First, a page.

“Thyroid hormones play an important role in the development, maturation and maintenance of morpho-functional integrity of locomotor system structures,” wrote a researcher in the Romanian Journal of Rheumatology.[3] The relationship between hypothyroidism and musculoskeletal conditions has appeared in the scientific literature since the 1800s.[4]

Shoulder pain and its relationship with thyroid disorders has been suspected since the late 1920s. More recently, the implication of thyroid disease in rotator cuff tendon tears has been studied.[5]

The neck stiffness and joint pain associated with hypothyroidism have been known for centuries.[6]

In 2016, 52 rheumatoid arthritis patients underwent thyroid function testing and 20 of the 52 patients (38.4%) had hypothyroidism.[7]

Carpal tunnel syndrome was discovered in 32.5% of patients with untreated primary hypothyroidism. Women were more vulnerable to develop carpal tunnel syndrome.[8,9]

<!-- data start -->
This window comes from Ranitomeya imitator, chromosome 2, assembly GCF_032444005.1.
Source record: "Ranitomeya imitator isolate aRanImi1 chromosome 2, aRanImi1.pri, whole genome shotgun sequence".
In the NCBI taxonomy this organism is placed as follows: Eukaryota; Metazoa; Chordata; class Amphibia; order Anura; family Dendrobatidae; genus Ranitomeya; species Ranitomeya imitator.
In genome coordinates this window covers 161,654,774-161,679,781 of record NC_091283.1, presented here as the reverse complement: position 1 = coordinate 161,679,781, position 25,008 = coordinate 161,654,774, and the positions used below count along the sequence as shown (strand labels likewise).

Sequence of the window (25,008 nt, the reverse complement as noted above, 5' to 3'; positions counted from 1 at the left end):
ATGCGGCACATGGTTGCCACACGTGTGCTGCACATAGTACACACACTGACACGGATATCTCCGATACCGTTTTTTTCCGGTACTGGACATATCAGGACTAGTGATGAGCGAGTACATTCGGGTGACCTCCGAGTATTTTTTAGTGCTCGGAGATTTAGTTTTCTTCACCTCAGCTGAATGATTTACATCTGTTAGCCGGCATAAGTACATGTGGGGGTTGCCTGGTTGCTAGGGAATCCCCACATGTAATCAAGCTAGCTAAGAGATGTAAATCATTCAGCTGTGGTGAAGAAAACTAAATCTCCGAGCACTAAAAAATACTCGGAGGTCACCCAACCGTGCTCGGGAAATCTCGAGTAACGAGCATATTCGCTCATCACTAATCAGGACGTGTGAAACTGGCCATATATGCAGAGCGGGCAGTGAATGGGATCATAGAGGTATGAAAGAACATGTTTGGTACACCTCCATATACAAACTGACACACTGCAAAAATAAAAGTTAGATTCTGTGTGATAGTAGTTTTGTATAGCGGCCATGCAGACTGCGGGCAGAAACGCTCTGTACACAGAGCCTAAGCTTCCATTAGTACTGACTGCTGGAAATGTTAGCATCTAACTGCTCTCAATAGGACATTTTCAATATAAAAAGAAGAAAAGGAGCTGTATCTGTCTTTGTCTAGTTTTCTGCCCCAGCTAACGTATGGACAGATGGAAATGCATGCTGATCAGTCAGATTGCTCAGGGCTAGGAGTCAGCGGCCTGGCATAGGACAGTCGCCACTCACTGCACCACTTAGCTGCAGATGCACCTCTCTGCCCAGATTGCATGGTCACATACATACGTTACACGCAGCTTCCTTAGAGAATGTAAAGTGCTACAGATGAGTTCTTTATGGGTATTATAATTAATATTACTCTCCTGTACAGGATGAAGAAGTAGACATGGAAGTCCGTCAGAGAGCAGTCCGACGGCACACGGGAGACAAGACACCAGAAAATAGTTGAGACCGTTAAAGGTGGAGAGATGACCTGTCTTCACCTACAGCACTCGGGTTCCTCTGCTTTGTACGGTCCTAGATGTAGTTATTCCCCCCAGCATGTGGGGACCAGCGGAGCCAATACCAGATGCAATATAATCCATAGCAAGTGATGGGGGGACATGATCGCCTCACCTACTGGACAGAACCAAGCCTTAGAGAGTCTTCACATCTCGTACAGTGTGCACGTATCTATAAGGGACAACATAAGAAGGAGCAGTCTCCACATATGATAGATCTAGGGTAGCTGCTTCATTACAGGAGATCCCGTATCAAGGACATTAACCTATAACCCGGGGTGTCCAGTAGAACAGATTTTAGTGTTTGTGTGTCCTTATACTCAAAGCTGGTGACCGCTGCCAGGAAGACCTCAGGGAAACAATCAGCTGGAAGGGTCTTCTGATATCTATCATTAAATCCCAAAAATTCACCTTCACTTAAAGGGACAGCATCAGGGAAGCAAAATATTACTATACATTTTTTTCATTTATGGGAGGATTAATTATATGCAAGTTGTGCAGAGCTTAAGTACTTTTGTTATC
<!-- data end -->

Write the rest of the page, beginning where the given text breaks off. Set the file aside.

Adhesive capsulitis (frozen shoulder), Dupuytren’s contracture, trigger finger, and limited joint mobility are common in patients with hypothyroidism as well.[9]

The prevalence of fibromyalgia is approximately 2-7% in the general global population but as high as 30-40% in the population with the thyroid autoimmune disease Hashimto’s thyroiditis.[10]

Based on a study which analyzed data from individuals who participated in health screening programs at Chang Gung Memorial Hospital in northern Taiwan (2000–2010), both hypothyroidism and hyperthyroidism were significantly associated with gout.[11]